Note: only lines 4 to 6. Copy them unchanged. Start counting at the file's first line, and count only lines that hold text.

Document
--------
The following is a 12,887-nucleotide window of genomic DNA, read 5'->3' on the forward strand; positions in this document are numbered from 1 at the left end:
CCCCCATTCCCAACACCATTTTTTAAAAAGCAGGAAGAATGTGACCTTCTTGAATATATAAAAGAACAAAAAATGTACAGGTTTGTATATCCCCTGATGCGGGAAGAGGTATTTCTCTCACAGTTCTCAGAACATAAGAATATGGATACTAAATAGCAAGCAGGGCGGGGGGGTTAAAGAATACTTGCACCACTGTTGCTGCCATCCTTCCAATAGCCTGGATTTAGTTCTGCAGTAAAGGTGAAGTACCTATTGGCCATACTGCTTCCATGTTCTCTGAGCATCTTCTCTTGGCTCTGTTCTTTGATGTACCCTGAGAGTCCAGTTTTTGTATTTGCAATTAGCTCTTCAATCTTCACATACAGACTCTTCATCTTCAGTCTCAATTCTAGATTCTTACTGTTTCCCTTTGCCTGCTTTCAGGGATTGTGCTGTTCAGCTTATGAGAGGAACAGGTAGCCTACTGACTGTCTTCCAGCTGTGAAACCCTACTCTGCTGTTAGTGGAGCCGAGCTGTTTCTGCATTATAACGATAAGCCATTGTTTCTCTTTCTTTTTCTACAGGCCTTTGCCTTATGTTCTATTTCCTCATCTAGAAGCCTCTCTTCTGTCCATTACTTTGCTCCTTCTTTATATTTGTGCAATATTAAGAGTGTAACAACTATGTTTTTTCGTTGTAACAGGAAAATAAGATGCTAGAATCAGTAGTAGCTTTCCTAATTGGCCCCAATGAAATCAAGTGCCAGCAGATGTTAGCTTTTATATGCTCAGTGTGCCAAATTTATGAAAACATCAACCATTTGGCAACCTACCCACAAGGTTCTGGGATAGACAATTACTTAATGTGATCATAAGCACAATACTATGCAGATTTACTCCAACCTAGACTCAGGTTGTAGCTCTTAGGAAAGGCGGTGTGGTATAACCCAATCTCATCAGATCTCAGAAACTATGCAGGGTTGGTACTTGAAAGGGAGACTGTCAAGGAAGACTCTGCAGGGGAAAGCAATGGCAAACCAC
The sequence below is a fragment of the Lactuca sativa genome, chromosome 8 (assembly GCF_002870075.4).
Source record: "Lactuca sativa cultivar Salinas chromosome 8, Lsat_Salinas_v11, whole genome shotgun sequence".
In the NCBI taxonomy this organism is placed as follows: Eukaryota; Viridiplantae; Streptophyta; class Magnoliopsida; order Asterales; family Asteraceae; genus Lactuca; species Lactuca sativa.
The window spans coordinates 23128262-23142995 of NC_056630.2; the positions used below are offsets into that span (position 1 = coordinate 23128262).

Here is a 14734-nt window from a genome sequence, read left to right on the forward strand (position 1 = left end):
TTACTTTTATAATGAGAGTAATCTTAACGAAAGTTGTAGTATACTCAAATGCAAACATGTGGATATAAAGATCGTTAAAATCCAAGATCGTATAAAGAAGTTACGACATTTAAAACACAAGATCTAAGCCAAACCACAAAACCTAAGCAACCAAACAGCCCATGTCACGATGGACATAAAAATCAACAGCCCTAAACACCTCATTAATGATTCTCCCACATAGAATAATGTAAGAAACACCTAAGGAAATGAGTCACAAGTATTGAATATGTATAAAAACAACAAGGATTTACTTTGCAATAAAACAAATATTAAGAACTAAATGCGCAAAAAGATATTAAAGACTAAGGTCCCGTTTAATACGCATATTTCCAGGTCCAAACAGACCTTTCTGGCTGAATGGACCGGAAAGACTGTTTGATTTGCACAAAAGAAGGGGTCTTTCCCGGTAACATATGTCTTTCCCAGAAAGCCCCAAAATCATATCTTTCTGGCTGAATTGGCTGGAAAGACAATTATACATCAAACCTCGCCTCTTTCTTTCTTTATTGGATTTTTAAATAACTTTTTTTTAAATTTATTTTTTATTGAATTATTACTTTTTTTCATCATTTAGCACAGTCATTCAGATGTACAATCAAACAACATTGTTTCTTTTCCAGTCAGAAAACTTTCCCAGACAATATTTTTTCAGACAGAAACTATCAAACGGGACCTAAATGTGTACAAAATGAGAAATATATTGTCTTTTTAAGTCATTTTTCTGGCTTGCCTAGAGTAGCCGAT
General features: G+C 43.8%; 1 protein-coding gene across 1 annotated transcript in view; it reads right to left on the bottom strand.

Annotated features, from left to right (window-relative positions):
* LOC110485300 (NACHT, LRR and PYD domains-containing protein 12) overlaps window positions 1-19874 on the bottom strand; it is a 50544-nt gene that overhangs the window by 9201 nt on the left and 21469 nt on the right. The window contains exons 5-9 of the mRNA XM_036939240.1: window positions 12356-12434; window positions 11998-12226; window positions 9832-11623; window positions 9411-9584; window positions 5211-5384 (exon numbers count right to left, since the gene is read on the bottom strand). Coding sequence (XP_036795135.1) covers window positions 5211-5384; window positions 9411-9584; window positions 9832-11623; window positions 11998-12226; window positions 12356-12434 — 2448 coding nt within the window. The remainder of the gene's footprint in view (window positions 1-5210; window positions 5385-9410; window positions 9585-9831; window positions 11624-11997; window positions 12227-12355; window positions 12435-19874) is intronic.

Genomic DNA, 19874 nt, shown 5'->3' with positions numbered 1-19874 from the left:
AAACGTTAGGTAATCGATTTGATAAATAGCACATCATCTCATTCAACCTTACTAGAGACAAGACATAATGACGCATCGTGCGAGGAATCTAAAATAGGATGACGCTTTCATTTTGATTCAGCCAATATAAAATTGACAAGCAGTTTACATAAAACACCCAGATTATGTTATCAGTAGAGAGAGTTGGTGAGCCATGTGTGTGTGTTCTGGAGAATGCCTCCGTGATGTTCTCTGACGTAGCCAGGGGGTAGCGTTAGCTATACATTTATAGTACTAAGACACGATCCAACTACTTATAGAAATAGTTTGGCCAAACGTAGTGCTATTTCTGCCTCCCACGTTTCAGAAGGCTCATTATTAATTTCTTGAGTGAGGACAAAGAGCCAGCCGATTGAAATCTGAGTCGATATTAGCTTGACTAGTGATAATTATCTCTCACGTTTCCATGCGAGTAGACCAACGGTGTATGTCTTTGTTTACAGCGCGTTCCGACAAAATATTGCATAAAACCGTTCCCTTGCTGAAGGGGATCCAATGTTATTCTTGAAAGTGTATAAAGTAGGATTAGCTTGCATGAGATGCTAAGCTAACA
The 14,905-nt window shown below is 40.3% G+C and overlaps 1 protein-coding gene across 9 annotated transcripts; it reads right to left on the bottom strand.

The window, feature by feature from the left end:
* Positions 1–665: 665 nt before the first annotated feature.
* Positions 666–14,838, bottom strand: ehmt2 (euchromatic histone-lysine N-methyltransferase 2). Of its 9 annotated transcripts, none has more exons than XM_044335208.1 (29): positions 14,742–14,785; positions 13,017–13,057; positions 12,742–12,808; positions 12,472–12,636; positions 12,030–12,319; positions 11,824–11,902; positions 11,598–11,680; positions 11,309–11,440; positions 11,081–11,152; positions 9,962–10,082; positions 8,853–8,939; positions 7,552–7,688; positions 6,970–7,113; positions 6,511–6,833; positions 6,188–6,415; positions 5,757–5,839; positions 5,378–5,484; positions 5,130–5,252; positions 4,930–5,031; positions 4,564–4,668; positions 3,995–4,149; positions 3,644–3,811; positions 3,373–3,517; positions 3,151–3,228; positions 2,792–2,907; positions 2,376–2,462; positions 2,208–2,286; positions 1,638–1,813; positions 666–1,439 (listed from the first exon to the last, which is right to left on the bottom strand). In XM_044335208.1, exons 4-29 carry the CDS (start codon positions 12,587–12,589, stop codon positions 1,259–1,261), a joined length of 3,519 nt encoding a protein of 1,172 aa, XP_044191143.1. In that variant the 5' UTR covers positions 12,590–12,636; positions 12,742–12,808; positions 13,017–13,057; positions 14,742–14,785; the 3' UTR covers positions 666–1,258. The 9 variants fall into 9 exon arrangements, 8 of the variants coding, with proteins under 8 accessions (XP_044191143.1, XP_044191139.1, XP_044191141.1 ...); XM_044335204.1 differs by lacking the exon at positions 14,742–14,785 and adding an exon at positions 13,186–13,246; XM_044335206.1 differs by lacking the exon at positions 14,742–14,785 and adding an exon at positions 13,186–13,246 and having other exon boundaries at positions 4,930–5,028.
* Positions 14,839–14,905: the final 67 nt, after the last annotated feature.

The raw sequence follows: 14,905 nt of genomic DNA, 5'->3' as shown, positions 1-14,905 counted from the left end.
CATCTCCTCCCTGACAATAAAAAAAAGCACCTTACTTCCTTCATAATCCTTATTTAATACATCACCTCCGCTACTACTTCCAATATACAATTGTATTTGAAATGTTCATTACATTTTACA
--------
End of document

Source record: "Lactuca sativa cultivar Salinas chromosome 8, Lsat_Salinas_v11, whole genome shotgun sequence".
In the NCBI taxonomy this organism is placed as follows: Eukaryota; Viridiplantae; Streptophyta; class Magnoliopsida; order Asterales; family Asteraceae; genus Lactuca; species Lactuca sativa.
The window spans coordinates 23128262-23142995 of NC_056630.2; the positions used below are offsets into that span (position 1 = coordinate 23128262).